- Reorganizing its data security team, including the designation of a Chief Security Officer, who shall report regularly to the Board of Directors about Equifax’s security posture;
- Running regular simulated exercises to test its ability to respond to a security event;
- Encrypting personal information stored on their system or adopting similar control mechanisms;
- Prohibiting the use of Social Security numbers as a sole authenticator, and otherwise limiting their use;
- Adopting two-factor authentication and password rotation policies;
- Performing regular security monitoring, logging, and testing of its systems;
- Reorganizing and segmenting its network; and
- Reorganizing its patch management team, and subsequently employing new policies to identify and deploy critical security updates and patches.
Equifax has also agreed to regular third-party assessments to evaluate whether it’s administrative, technical, and physical safeguards meet the requirements provided in the agreement.
Finally, as part of the settlement, Equifax has agreed to pay the 48 states involved in the lawsuit, the District of Columbia, and the Commonwealth of Puerto Rico a total of $175 million as a fine, $9,186,782.83 million of which will be delivered to the State of New York.
The settlement requires court approval.
Additionally, the New York State Department of Financial Services (DFS) separately investigated Equifax’s security practices, and found that the company engaged in practices that violated the Dodd-Frank Act and Financial Services Law § 408. As a result, Equifax will be fined an additional $10 million by DFS, bringing the total New York State will receive in fines to more than $19.2 million.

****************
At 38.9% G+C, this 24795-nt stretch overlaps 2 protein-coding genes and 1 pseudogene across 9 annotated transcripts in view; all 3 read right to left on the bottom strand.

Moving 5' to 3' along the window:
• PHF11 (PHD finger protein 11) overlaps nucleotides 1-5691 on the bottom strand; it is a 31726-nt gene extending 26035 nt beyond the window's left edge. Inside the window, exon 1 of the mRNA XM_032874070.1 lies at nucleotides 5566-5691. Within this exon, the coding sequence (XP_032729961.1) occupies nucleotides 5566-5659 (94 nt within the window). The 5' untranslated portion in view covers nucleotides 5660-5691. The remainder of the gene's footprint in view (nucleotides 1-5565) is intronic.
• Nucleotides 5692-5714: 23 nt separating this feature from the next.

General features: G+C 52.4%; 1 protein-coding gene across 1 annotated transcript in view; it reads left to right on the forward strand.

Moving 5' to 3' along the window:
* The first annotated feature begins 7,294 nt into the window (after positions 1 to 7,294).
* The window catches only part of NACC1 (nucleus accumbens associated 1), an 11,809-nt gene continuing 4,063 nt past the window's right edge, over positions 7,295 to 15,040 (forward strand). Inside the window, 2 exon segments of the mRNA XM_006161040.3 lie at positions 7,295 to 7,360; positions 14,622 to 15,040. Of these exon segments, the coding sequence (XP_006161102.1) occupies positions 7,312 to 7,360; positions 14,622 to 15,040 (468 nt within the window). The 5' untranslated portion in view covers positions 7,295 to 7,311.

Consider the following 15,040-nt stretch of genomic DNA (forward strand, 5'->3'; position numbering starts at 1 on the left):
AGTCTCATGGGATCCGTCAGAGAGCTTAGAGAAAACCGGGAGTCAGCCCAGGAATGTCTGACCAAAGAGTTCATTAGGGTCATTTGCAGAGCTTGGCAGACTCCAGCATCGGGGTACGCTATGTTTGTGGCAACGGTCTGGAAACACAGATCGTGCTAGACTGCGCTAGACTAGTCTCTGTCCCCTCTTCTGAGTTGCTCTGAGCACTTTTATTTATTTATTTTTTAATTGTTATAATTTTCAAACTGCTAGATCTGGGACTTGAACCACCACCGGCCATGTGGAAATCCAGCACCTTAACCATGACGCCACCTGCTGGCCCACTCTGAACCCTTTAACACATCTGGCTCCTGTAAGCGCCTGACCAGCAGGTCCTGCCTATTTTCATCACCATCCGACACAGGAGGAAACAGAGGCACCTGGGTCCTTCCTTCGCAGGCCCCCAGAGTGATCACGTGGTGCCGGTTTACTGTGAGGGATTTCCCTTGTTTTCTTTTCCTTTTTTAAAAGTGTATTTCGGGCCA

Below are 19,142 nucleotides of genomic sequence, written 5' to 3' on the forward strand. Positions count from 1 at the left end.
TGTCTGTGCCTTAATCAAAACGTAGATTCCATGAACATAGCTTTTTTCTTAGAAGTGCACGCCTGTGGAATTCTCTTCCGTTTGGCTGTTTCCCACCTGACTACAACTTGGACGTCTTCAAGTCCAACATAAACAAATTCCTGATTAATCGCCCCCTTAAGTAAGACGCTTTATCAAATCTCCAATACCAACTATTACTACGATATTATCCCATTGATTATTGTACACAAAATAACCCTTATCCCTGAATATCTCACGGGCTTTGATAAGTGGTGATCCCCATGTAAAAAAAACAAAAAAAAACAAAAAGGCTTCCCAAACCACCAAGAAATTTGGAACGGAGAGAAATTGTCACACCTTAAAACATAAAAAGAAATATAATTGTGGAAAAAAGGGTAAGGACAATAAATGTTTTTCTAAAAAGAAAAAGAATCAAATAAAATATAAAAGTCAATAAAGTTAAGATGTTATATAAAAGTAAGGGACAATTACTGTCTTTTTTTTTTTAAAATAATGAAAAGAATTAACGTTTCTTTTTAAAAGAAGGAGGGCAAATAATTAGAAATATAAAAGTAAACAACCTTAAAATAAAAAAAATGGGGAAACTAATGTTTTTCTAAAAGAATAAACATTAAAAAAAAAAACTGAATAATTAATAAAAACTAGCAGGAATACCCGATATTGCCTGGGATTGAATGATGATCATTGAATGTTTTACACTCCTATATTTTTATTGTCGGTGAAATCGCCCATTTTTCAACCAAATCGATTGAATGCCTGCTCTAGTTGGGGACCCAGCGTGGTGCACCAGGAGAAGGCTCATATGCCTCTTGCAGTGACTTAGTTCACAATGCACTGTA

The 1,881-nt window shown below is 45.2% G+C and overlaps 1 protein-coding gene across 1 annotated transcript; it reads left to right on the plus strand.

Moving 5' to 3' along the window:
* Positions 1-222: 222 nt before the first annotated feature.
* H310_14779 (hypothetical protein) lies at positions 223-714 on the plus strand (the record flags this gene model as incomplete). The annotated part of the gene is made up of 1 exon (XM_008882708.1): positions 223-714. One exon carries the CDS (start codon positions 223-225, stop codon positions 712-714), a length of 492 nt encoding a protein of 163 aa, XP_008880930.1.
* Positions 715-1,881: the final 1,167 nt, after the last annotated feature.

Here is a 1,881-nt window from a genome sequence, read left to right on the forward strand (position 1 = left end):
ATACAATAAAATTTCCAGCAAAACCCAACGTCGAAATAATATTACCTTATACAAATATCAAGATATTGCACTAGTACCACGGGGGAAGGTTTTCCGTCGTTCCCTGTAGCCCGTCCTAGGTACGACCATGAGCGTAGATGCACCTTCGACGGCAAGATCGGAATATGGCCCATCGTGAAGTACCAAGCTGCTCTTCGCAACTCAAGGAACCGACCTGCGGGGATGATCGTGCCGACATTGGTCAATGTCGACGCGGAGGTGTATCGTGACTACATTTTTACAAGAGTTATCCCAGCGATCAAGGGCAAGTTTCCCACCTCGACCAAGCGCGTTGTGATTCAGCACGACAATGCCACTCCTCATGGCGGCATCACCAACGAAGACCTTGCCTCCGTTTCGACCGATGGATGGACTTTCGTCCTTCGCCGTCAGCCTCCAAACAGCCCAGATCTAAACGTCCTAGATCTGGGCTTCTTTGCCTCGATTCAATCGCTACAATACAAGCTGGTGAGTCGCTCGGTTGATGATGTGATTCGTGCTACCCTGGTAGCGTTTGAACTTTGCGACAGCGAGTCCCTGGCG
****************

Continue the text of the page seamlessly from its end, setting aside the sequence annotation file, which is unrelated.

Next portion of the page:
“First and foremost, the settlement announced today holds Equifax accountable for its egregious breach in its duty to consumers in safeguarding their sensitive personal identifying information and restores some peace of mind and protection to New Yorkers,” said DFS Superintendent Linda Lacewell. “Strengthening consumer protections for New Yorkers, DFS now requires credit rating agencies to be licensed and supervised by DFS, and comply with the Department’s landmark cybersecurity regulation to better guard against potential breaches.”
Joining Attorney General James in announcing the multistate settlement are the Attorneys General of Alabama, Alaska, Arizona, Arkansas, California, Colorado, Connecticut, Delaware, Florida, Georgia, Hawaii, Idaho, Illinois, Iowa, Kansas, Kentucky, Louisiana, Maine, Maryland, Michigan, Minnesota, Mississippi, Missouri, Montana, Nebraska, Nevada, New Hampshire, New Jersey, New Mexico, North Carolina, North Dakota, Ohio, Oklahoma, Oregon, Pennsylvania, Rhode Island, South Carolina, South Dakota, Tennessee, Texas, Utah, Vermont, Virginia, Washington, West Virginia, Wisconsin, Wyoming, the District of Columbia, and the Commonwealth of Puerto Rico.
New York was represented in this settlement by Clark Russell, Deputy Bureau Chief of the Bureau of Internet and Technology, under the supervision of Bureau Chief Kim Berger. The Bureau of Internet and Technology is overseen by Chief Deputy Attorney General for Economic Justice Christopher D’Angelo.